National Fire Prevention Month – Education

Have a Professional Facility Fire Safety Assessment

A professional fire safety assessment will look at the campus facility to identify needs and deficits concerning fire and life safety needs. While public facilities are required to meet local, state, and national levels, that does not mean that there are not additional needs that should be met.

October is National Fire Prevention Month, and while the main focus is to help prevent residential fires, it is also a good time to revisit fire safety and prevention in the campus setting. The observance provides an excellent opportunity to reevaluate fire safety measures and plans, make necessary adjustments, and provide education and training to make campuses even safer. Even with the increase in regulations and vastly improved fire detection technologies commercial fires remain a problem, according to the U.S. Fire Administration (USFA).

Tips to Improve Fire Safety in the Educational Setting:

Have a Professional Facility Fire Safety Assessment

A professional fire safety assessment will look at the campus facility to identify needs and deficits concerning fire and life safety needs. While public facilities are required to meet local, state, and national levels, that does not mean that there are not additional needs that should be met. 

Get the Advise of a Fire and Life Safety Professional

It is important to have a security system professional look at your facility and make recommendations, provide instruction on usage, and explain system capabilities.

Provide Proper Training

Don’t assume that employees will know how to react in an emergency. Provide training, and practice the processes regularly.

Practice Your Evacuation Plan Frequently

In addition to using posted building maps and lighted exit signs, prepare and regularly practice an emergency evacuation plan with your building/business occupants. It is important to practice more than meeting a minimum so all students receive training. The more a plan is practiced, the more quickly and safely it can be executed in an emergency. 

Practice Kitchen Safety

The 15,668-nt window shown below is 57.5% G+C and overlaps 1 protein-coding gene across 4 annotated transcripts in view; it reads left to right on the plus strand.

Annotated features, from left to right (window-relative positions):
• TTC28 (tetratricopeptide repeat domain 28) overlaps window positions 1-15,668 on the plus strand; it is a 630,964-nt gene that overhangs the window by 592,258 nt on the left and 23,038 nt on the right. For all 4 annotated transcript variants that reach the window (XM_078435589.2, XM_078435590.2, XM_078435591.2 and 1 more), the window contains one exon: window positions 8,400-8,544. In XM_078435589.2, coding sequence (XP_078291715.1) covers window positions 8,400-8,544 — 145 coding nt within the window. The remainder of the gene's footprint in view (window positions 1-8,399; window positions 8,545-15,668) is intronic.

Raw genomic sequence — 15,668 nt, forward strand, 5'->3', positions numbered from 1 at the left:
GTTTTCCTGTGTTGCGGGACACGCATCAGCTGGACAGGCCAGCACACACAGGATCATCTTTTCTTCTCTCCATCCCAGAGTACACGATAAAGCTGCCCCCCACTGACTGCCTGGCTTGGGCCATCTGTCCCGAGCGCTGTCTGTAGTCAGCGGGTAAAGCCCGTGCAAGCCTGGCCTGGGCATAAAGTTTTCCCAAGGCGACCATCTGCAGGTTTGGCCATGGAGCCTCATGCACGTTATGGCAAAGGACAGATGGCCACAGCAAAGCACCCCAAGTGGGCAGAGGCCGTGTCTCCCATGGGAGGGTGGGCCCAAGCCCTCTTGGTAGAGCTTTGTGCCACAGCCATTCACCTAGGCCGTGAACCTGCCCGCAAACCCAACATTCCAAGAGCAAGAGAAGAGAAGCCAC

The vast majority of fires start in the kitchen, whether in the breakroom or commercial kitchen setting. Ensure that safety measures in kitchens are strictly enforced.

Remove Clutter

Clutter contributes to fires by providing fuel and by preventing access to exits and emergency equipment.

Have Designated Smoking Areas 

Smoke only in designated areas, and extinguish smoking materials safely. Never smoke in storerooms or chemical storage areas.

Have Fire Extinguishers 

Maintaining the appropriate type and number of fire extinguishers and learn how to properly use a fire extinguisher.

Remove Electrical Hazards

Many fires start in faulty wiring and malfunctioning electrical equipment. Ensure that all electrical cords and equipment are in good condition and are being properly used. 

Practice Chemical Safety 

Use and store chemicals safely. Read the label and the Material Safety Data Sheet to determine flammability and other fire hazards. Provide adequate ventilation when using and storing these substances.

Important Fire and Security Technologies for the Campus Setting

While most educational facilities generally have fewer elements that typically cause fires, they also have areas of increased concern, such as having many buildings across a large area and a large number of people on the grounds during operating hours. Because of this, mass notification and communication systems are an important complement to fire and life safety systems and professional monitoring.

 

The very real threat of fire and its effects demands that we do all that to prevent it. Call SSP today to find out how to protect your campus better! 1-888-540-0175